• Dean, Martin, and Geoffrey Megargee, eds. The United States Holocaust Memorial Museum Encyclopedia of Camps and Ghettos, 1933–1945. Vol. 2, Ghettos in German-Occupied Eastern Europe. Bloomington: Indiana University Press, 2012.

    Save Citation »Export Citation » Share Citation »

    This reference work describes all of the ghettos that existed under German occupation and includes also regional overviews and maps. Each entry includes a description of available sources for the ghetto. The volume can be downloaded for free online.

    Find this resource:

  • Dombrovska, D., Abraham Wein, and Aharon Vais, eds. Pinkas ha-Kehillot: Polin. 8 vols. Jerusalem: Yad Vashem, 1976–2005.

    Save Citation »Export Citation » Share Citation »

    This encyclopedic work in Hebrew, which describes the histories of fifteen hundred Jewish communities, contains a great deal of information on the ghettos that existed in many of these places.

    Find this resource:

  • Dubyk, Maryna H., ed. Handbuch der Lager: Gefängnisse und Ghettos auf dem besetzten Territorium der Ukraine, 1941–1944. Kiev: Derz︠h︡avnyĭ komitet arkhiviv Ukraïny; Ukraïnsʹkyĭ nat︠s︡ionalʹnyĭ fond “Vzai︠e︡morozuminni︠a︡ i prymyrenni︠a︡” pry kabineti ministriv Ukraïny, 2000.

    Save Citation »Export Citation » Share Citation »

    List of ghettos and forced labor camps for Jews in Ukraine with some archival sources. The list is not comprehensive and some of the ghettos were, in fact, forced labor camps.

    Find this resource:

  • Kruglov, Alexander. The Losses Suffered by Ukrainian Jews in 1941–1944. Kharkiv, Ukraine: Tarbut Laam, 2005.

    Save Citation »Export Citation » Share Citation »

    This encyclopedic work describes the fate of Ukrainian Jewish communities throughout Ukraine, giving the dates and numbers for mass shooting operations. It also mentions the existence of many ghettos, including in Transnistria.

    Find this resource:

  • Miron, Guy, ed. The Yad Vashem Encyclopedia of the Ghettos during the Holocaust. 2 vols. Jerusalem: Yad Vashem, 2009.

    Save Citation »Export Citation » Share Citation »

    Reference work without footnotes covering some Romanian and Hungarian ghettos as well as many of those established under German occupation.

    Find this resource:

  • Mogilanski, Roman. The Ghetto Anthology: A Comprehensive Chronicle of the Extermination of Jewry in Nazi Death Camps and Ghettos in Poland. Los Angeles: American Congress of Jews from Poland and Survivors of Concentration Camps, 1985.

    Save Citation »Export Citation » Share Citation »

    Outdated listing of ghettos and camps, including some descriptive analysis.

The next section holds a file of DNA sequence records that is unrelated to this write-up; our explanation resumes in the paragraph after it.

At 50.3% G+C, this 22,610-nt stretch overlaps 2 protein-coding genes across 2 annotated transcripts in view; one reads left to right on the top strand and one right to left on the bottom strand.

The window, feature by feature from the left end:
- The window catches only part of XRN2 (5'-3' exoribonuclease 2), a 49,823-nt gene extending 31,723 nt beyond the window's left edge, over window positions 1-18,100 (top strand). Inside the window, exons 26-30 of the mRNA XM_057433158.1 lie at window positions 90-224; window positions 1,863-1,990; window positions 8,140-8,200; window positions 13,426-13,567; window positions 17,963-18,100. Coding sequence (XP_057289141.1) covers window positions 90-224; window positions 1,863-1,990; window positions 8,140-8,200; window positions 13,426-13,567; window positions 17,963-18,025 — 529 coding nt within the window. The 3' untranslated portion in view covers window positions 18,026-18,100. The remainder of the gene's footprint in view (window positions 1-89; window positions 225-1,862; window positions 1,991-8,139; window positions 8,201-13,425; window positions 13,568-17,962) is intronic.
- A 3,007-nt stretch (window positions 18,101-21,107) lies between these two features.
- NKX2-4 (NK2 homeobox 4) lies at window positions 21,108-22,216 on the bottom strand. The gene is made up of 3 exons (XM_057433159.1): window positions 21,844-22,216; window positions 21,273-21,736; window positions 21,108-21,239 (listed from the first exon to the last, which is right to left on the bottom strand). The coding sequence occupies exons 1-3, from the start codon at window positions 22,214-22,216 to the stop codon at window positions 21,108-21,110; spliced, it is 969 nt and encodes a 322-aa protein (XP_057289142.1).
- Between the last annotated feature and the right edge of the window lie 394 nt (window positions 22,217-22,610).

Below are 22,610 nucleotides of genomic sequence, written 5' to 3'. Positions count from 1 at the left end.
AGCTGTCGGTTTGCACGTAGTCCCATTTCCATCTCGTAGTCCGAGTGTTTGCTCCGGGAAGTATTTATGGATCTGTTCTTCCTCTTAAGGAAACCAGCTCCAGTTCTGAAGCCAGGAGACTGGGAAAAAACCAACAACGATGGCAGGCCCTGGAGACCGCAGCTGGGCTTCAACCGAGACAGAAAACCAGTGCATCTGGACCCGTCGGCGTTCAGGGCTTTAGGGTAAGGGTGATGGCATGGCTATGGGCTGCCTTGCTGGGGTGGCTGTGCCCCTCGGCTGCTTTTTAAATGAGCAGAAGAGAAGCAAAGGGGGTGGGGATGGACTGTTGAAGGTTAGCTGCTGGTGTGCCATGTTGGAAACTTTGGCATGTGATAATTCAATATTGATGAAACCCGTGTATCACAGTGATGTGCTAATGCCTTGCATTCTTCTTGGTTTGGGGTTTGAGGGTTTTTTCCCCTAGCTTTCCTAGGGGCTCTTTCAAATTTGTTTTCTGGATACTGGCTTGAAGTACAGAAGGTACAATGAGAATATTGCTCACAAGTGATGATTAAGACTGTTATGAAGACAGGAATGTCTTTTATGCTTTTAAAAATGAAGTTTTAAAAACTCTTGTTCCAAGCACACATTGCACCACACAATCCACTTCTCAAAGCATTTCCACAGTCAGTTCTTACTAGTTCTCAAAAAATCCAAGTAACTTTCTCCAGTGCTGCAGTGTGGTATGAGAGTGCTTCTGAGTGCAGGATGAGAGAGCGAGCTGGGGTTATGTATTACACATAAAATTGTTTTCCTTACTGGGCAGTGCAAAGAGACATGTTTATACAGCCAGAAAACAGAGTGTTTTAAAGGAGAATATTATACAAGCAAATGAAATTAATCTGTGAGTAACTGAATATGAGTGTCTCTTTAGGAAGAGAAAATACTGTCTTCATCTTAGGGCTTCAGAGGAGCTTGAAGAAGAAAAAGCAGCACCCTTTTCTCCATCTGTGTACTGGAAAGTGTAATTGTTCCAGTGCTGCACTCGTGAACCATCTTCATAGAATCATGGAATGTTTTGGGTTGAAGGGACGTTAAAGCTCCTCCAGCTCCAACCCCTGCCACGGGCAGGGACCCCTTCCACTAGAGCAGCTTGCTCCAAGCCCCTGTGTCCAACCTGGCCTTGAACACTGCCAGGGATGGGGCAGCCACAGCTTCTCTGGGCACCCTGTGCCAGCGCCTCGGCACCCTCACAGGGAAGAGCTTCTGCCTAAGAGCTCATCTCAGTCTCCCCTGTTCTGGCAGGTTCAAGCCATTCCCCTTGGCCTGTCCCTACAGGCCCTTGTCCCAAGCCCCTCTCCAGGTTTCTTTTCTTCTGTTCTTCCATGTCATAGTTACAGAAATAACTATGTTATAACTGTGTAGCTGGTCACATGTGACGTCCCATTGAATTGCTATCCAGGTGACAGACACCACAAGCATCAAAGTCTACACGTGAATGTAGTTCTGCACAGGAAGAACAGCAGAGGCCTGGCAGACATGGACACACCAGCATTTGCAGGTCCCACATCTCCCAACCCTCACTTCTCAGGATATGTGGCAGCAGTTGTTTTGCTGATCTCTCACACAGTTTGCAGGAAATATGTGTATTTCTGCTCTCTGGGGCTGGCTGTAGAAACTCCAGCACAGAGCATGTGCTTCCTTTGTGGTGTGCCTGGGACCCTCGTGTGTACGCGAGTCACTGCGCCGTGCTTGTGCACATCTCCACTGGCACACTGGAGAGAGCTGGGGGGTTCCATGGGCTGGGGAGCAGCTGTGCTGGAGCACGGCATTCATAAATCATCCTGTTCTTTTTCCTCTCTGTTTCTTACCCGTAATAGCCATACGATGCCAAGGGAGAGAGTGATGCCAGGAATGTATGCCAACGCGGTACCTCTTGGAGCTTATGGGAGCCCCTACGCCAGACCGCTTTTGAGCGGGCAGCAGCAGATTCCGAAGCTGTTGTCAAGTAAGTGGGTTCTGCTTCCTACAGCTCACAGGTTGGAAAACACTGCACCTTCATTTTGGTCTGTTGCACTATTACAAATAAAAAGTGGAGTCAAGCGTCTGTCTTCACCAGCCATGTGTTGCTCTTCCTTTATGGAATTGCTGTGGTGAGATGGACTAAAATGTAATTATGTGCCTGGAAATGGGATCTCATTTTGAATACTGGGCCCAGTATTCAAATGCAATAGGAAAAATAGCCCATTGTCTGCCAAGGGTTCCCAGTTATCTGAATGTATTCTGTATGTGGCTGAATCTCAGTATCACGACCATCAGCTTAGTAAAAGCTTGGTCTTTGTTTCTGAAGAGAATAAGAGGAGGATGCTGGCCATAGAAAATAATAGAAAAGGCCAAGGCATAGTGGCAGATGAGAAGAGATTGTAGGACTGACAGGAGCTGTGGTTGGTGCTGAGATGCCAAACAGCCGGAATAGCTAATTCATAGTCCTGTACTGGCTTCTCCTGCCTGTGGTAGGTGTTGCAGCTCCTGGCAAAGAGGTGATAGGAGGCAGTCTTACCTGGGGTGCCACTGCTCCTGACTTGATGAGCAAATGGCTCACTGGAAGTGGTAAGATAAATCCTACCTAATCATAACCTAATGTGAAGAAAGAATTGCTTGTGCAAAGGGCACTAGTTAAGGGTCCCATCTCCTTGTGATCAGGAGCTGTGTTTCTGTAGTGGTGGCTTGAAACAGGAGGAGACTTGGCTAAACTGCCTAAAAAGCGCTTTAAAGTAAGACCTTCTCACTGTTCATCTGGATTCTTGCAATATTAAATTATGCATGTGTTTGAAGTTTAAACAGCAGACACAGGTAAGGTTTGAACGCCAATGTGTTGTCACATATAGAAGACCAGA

Find this resource:

  • Pilichowski, Czesław, ed. Obozy hitlerowskie na ziemiach polskich, 1939– 1945: Informator encyklopedyczny. Warsaw: Główna Komisja, 1979.

    Save Citation »Export Citation » Share Citation »

    This Polish inventory of camps and ghettos is largely reliable, providing source references for most of the information presented.

    Find this resource:

  • Spector, Shmuel, and Geoffrey Wigoder, eds. The Encyclopedia of Jewish Life before and during the Holocaust. 3 vols. New York: New York University Press, 2001.

    Save Citation »Export Citation » Share Citation »

    This encyclopedia covers most Jewish communities in Europe and mentions ghettoization briefly for many locations.

    Find this resource:

  • White, Joseph, and Geoffrey Megargee, eds. The United States Holocaust Memorial Museum Encyclopedia of Camps and Ghettos, 1933–1945. Vol. 3, Camps and Ghettos under European Regimes Aligned with Nazi Germany. Bloomington: Indiana University Press, 2018.

    Save Citation »Export Citation » Share Citation »

    Unfortunately, not comprehensive for the Hungarian ghettos, but providing a wealth of information for Transnistria also.

    Find this resource:

Collected Studies

Most of these essay collections emerged from academic conferences. In Germany research on ghettos flourished after 2000 as a result of the “Ghetto Pensions Law,” which required expert witness statements from historians in hundreds of cases. The collections in Hansen, et al. 2013 as well as Hensel and Lehnstaedt 2013, emerged in this context. Browning 2005 is the product of a workshop meeting that included several leading experts. Dieckmann and Quinkert 2009 is a special edition of a journal that focuses on “everyday life” in the ghetto. Sterling 2005 covers a variety of topics related to the ghettos, including contributions from notable authors.

Studies on Aspects of Jewish Life in the Ghettos